1. Francis Bacon, scientific philosopher [22 Jan 1561-1626]
  2. see: [1605],[1620],[1626],[1627]
  3. Cyrano de Bergerac [1619-1655], see [1650]
  4. Jean (Johann) Bernoulli [1667-1748], mathematician of Switzerland, see [1697]
  5. Robert Boyle, British Physicist [1627-30 Dec 1691], see [1660],[1661],[1662],[1664],[1666],[1667],[1670]
  6. Giordano Bruno, philosopher [1548-1600]
  7. Robert Burton [1577-1640], English author and clergyman, see: [1621]
  8. Miguel Cervantes Saavedra, author [Oct 1547-23 Apr 1616], see: [1605]
  9. Rene Descartes, philosopher and mathematician
  10. [1596-1650], see: [1619],[1634],[1637],[1638],[1639],[1663],[1664]
  11. John Donne, Clergyman/Poet [1572-1631]
  12. Pierre de Fermat, French mathematician [1601-1665]
  13. see: [1601],[1636],[1640],[1654]
  14. Galileo Galilei, scientist
  15. [15 Feb 1564-8 Jan 1642] see: [1609],[1610],[1612],[1613],[1632],[1633],[1638]
  16. William Harvey, English physiologist
  17. [1578-1657], see: [1616]
  18. Thomas Hobbes, philosopher
  19. [1588-1679] see: [1651]
  20. Robert Hooke, English physicist
  21. [1635-1703], see: [1665],[1674],[1676],[1679],[1680],[1684]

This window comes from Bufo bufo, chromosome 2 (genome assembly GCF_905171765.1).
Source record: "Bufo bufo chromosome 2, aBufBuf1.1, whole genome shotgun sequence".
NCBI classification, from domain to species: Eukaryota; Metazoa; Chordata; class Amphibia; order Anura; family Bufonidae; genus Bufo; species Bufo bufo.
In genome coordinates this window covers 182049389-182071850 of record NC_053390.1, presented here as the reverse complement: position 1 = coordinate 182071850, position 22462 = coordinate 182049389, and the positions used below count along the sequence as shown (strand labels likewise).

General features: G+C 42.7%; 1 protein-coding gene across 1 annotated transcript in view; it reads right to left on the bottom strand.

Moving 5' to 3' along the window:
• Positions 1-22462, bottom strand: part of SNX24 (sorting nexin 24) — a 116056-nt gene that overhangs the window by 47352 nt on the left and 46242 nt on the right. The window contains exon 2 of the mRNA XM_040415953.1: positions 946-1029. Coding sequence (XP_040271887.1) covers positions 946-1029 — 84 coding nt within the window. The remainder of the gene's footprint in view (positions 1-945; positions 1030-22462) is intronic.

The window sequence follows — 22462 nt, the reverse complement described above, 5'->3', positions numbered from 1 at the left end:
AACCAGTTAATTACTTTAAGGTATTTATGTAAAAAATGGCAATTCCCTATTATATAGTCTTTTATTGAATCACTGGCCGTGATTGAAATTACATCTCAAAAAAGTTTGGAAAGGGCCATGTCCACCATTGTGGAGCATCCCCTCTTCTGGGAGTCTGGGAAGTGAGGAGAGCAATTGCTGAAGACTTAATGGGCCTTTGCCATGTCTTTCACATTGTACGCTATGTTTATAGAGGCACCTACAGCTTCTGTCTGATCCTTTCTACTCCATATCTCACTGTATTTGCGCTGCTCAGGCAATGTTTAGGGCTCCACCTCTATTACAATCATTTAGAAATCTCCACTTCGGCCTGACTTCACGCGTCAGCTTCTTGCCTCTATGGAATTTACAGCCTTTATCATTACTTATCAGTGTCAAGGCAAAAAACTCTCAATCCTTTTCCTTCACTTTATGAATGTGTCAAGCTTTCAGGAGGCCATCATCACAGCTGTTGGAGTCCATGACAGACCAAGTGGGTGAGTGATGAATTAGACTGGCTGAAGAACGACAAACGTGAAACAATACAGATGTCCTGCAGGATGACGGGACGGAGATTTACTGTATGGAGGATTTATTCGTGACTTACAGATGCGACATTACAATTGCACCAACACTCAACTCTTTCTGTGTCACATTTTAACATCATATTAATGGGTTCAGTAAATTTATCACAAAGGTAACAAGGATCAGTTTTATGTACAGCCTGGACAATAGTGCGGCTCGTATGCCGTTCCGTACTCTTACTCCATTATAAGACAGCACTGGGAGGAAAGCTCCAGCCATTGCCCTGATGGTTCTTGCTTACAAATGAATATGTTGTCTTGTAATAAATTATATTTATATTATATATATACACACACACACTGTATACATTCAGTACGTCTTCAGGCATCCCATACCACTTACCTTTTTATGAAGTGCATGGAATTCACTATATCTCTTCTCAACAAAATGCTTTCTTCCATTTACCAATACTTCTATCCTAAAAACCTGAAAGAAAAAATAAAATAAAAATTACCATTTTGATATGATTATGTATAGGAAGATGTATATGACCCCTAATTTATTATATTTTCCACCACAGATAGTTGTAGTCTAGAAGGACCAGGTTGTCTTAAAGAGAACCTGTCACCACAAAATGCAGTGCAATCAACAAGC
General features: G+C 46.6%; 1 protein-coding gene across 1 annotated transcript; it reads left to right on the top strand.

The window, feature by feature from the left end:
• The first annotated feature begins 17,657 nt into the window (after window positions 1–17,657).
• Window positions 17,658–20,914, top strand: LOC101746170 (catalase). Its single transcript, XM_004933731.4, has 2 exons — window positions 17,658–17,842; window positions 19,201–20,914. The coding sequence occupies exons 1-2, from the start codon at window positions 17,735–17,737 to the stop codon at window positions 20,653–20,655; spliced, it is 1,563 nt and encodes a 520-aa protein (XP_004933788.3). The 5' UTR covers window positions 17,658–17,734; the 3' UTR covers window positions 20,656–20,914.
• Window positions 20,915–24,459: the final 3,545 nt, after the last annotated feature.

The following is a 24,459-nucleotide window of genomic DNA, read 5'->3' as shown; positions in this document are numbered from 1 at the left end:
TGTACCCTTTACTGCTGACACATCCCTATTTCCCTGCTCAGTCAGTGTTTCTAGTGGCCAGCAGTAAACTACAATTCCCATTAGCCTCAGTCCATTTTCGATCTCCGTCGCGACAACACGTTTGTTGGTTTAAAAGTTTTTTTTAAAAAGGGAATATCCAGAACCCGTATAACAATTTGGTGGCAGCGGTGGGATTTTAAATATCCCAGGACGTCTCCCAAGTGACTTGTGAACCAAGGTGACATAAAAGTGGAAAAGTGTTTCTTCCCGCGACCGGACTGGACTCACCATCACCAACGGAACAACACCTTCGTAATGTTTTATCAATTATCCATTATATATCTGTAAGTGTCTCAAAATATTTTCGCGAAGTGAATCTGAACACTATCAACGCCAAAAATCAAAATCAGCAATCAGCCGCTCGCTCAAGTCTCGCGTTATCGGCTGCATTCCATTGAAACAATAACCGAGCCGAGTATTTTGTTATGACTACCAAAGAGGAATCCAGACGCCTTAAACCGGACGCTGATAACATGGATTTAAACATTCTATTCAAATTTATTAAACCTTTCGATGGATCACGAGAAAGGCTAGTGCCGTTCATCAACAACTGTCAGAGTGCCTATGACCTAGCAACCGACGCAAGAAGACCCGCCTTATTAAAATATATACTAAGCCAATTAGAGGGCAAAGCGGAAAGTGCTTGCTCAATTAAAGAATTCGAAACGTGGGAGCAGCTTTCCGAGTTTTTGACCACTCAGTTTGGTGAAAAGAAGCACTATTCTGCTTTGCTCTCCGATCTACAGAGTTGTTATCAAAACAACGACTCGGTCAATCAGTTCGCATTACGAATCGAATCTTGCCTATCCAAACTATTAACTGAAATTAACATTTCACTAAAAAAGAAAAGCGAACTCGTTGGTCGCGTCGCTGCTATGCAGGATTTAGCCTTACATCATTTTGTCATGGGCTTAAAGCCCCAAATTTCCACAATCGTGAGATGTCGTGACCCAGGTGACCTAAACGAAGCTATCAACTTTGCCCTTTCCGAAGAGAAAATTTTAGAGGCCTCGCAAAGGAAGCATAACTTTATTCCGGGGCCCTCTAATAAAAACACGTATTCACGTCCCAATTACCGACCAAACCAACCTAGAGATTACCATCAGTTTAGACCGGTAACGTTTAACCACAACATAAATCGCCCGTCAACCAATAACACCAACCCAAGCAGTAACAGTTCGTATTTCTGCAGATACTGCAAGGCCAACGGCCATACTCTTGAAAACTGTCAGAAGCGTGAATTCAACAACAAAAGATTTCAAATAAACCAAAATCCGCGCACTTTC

22. Christiaan Huygens, Astronomer [1629-8 July 1695], see: [1656],[1657],[1659],[1664],[1673],[1678]
  23. Ben Jonson, English Playwright/Poet [1572-1637]
  24. , see: [1610]
  25. Johannes Kepler, astronomer/astrologer
  26. [16 May 1571-15 Nov 1630] see [1606],[1609],[1611],[1615],[1618-1621],[1619],[1627],[1634]
  27. Gottfried Leibniz, philosopher and mathematician
  28. [1646-1716], see: [1639],[1666],[1671],[1673],[1675],[1676],[1677],[1679],[1684], [1686],[1692]
  29. John Locke, philosopher
  30. [29 Aug 1632-28 Oct 1704], see: [1690]
  31. Marin Mersenne, mathematician
  32. [????-????], see: [1615],[1636],[1638]
  33. John Milton, English Poet/Pampleteer [1608-1674]
  34. , see: [1667]
  35. John Napier, Scottish mathematician
  36. [1550-1617], see: [1614],[1617]
  37. Isaac Newton, physicist and mathematician
  38. [1642-1727] see: [1665],[1669],[1675],[1676],[1679],[1680],[1684],[1686],[1687],[1689]
  39. Blaise Pascal, theologian, mathematician and physicist
  40. [1623-1662], see [1640],[1642],[1647],[1648],[1654],[1658],[1663],[1665],[1670]
  41. William Shakespeare, playwright and poet
  42. [23 Apr 1564-23 Apr 1616]
  43. Baruch Spinoza, philosopher
  44. [1632-Feb 1674], see: [1662]
  45. Jonathan Swift, English author [1667-1745],